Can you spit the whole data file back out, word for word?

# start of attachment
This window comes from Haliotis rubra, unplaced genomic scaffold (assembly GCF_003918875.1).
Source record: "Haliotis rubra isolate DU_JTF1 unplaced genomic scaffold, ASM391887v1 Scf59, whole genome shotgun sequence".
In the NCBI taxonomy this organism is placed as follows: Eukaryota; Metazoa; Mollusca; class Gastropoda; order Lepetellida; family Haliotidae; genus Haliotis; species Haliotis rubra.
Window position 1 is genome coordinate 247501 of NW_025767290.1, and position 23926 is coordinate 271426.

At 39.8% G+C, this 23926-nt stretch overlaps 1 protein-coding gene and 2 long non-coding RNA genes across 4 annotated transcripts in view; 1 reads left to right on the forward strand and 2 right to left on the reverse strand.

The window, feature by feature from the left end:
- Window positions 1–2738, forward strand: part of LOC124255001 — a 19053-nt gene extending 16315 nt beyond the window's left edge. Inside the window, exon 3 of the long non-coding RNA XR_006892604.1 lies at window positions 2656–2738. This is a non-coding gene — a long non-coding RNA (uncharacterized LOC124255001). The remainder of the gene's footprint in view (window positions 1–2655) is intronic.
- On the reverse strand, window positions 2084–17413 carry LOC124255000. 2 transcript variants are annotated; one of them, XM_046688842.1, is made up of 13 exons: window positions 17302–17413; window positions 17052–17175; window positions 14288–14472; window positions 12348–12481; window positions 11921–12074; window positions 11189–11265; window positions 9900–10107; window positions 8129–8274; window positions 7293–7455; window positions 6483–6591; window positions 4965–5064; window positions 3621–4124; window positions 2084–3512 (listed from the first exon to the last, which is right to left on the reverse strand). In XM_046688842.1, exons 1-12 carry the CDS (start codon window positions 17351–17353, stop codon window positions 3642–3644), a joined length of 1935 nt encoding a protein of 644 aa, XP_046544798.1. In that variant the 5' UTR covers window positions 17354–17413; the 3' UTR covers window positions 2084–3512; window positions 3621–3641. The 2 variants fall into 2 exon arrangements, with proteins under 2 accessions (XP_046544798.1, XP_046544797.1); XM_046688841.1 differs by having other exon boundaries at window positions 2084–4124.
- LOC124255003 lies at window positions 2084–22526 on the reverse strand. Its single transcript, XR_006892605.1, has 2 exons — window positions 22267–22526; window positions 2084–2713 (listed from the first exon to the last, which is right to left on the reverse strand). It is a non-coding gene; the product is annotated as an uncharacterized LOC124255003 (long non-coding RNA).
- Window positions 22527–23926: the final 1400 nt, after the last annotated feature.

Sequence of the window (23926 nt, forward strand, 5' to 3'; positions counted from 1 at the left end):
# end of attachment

This window comes from Haliotis rubra, unplaced genomic scaffold (assembly GCF_003918875.1).
Source record: "Haliotis rubra isolate DU_JTF1 unplaced genomic scaffold, ASM391887v1 Scf59, whole genome shotgun sequence".
In the NCBI taxonomy this organism is placed as follows: Eukaryota; Metazoa; Mollusca; class Gastropoda; order Lepetellida; family Haliotidae; genus Haliotis; species Haliotis rubra.
Window position 1 is genome coordinate 247501 of NW_025767290.1, and position 23926 is coordinate 271426.

At 39.8% G+C, this 23926-nt stretch overlaps 1 protein-coding gene and 2 long non-coding RNA genes across 4 annotated transcripts in view; 1 reads left to right on the forward strand and 2 right to left on the reverse strand.

The window, feature by feature from the left end:
- Window positions 1–2738, forward strand: part of LOC124255001 — a 19053-nt gene extending 16315 nt beyond the window's left edge. Inside the window, exon 3 of the long non-coding RNA XR_006892604.1 lies at window positions 2656–2738. This is a non-coding gene — a long non-coding RNA (uncharacterized LOC124255001). The remainder of the gene's footprint in view (window positions 1–2655) is intronic.
- On the reverse strand, window positions 2084–17413 carry LOC124255000. 2 transcript variants are annotated; one of them, XM_046688842.1, is made up of 13 exons: window positions 17302–17413; window positions 17052–17175; window positions 14288–14472; window positions 12348–12481; window positions 11921–12074; window positions 11189–11265; window positions 9900–10107; window positions 8129–8274; window positions 7293–7455; window positions 6483–6591; window positions 4965–5064; window positions 3621–4124; window positions 2084–3512 (listed from the first exon to the last, which is right to left on the reverse strand). In XM_046688842.1, exons 1-12 carry the CDS (start codon window positions 17351–17353, stop codon window positions 3642–3644), a joined length of 1935 nt encoding a protein of 644 aa, XP_046544798.1. In that variant the 5' UTR covers window positions 17354–17413; the 3' UTR covers window positions 2084–3512; window positions 3621–3641. The 2 variants fall into 2 exon arrangements, with proteins under 2 accessions (XP_046544798.1, XP_046544797.1); XM_046688841.1 differs by having other exon boundaries at window positions 2084–4124.
- LOC124255003 lies at window positions 2084–22526 on the reverse strand. Its single transcript, XR_006892605.1, has 2 exons — window positions 22267–22526; window positions 2084–2713 (listed from the first exon to the last, which is right to left on the reverse strand). It is a non-coding gene; the product is annotated as an uncharacterized LOC124255003 (long non-coding RNA).
- Window positions 22527–23926: the final 1400 nt, after the last annotated feature.

Sequence of the window (23926 nt, forward strand, 5' to 3'; positions counted from 1 at the left end):